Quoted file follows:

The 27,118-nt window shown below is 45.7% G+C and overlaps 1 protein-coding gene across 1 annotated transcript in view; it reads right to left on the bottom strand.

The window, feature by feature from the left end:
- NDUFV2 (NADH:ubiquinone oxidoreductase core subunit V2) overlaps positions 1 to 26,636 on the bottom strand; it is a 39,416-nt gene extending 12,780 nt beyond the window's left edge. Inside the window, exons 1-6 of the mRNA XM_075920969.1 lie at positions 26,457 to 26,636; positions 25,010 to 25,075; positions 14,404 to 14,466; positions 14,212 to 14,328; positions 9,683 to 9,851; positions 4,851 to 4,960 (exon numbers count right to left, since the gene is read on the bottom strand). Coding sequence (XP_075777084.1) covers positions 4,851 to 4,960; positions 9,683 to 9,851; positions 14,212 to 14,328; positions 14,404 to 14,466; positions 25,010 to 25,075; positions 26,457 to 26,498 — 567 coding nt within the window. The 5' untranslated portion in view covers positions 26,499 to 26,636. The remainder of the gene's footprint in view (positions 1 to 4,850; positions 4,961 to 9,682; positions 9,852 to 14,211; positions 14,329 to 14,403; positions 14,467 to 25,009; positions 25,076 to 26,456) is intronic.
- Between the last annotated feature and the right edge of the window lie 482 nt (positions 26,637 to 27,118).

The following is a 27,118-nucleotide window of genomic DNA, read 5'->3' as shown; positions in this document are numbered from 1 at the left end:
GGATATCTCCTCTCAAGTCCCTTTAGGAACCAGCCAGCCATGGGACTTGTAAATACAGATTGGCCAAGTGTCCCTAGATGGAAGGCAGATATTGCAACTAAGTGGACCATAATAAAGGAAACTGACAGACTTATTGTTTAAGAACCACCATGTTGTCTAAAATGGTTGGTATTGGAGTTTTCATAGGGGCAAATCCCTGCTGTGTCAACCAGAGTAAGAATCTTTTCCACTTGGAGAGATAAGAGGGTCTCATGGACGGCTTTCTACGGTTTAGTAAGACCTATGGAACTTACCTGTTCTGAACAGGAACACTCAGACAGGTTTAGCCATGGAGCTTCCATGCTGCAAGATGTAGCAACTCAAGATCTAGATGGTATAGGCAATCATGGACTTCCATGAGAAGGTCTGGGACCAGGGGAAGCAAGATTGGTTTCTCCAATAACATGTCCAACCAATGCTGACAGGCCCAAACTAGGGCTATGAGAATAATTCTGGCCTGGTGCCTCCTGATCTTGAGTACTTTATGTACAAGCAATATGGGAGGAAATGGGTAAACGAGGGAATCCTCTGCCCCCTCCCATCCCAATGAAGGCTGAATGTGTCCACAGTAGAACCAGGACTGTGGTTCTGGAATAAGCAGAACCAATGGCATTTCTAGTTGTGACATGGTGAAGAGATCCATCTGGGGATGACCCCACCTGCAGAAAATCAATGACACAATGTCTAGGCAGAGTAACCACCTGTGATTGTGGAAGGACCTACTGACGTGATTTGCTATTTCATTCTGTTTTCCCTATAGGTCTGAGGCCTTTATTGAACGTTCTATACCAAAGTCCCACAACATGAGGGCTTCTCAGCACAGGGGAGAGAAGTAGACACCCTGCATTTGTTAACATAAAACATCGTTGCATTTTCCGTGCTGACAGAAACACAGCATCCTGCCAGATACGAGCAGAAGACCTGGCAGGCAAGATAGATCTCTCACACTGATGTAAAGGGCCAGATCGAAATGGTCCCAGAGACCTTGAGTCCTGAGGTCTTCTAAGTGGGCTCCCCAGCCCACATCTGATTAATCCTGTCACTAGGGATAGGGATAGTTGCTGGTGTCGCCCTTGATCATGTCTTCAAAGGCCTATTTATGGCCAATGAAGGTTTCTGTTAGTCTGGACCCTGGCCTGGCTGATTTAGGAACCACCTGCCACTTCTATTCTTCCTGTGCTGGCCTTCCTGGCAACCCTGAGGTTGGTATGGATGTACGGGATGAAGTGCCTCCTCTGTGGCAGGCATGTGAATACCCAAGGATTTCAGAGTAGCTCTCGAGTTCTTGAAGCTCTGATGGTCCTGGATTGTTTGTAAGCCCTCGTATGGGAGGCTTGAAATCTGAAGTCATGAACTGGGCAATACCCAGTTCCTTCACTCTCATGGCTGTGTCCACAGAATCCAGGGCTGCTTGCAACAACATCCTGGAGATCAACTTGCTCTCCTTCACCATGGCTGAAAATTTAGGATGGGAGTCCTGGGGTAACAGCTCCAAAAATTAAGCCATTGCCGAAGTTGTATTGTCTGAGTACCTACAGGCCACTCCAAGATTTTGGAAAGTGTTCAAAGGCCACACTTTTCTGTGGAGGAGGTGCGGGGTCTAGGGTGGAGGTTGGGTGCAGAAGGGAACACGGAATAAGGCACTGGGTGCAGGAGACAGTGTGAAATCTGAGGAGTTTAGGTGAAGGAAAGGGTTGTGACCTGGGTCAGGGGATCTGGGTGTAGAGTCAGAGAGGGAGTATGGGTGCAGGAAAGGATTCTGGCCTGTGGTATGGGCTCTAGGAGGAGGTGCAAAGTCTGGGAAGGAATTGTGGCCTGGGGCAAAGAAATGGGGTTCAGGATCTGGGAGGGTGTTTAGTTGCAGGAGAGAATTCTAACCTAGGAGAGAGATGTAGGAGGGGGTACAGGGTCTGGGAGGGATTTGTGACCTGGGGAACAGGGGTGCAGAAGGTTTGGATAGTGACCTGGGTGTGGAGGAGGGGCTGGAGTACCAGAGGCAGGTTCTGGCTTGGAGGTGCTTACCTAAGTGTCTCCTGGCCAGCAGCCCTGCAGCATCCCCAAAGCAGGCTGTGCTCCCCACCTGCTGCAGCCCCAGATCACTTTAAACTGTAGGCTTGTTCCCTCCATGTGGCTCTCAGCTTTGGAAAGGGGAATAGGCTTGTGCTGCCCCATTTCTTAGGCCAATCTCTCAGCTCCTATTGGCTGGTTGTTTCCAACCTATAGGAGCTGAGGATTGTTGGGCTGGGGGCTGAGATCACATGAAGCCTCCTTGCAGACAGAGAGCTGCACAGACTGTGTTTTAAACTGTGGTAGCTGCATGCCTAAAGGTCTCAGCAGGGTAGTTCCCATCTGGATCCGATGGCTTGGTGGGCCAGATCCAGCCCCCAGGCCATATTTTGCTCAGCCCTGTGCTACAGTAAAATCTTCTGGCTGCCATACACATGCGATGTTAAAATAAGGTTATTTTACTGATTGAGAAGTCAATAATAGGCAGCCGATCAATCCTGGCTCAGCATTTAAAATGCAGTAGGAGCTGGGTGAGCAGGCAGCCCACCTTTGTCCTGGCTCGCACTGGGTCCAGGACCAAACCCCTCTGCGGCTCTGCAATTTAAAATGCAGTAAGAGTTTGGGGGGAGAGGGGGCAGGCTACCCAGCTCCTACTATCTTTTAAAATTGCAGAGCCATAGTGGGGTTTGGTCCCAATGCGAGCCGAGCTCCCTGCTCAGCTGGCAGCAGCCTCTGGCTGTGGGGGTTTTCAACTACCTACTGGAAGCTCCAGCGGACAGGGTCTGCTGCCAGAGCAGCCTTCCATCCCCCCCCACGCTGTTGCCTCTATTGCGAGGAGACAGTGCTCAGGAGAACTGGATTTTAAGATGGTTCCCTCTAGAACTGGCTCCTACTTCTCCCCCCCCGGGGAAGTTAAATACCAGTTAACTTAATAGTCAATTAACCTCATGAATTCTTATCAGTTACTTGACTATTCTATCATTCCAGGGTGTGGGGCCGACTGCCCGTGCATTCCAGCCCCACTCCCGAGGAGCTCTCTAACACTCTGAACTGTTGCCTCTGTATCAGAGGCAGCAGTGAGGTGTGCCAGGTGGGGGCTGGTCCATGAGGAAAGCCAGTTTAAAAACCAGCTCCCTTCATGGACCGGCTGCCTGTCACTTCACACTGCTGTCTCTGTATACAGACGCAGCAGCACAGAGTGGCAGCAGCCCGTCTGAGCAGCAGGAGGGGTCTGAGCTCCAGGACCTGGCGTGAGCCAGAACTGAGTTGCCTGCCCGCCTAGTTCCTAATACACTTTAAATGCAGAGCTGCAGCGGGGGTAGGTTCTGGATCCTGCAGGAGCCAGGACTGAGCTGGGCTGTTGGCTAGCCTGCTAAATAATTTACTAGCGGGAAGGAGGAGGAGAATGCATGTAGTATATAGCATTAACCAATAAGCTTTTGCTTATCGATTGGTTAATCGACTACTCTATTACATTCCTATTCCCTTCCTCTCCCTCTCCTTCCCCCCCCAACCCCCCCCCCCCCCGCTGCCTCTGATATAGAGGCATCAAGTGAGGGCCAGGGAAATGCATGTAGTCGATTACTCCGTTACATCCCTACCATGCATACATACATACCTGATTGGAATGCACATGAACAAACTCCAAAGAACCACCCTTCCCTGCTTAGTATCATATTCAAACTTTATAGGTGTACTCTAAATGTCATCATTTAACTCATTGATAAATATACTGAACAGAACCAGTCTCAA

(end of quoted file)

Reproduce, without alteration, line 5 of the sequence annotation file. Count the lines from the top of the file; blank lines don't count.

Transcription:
The following is a 27,118-nucleotide window of genomic DNA, read 5'->3' as shown; positions in this document are numbered from 1 at the left end: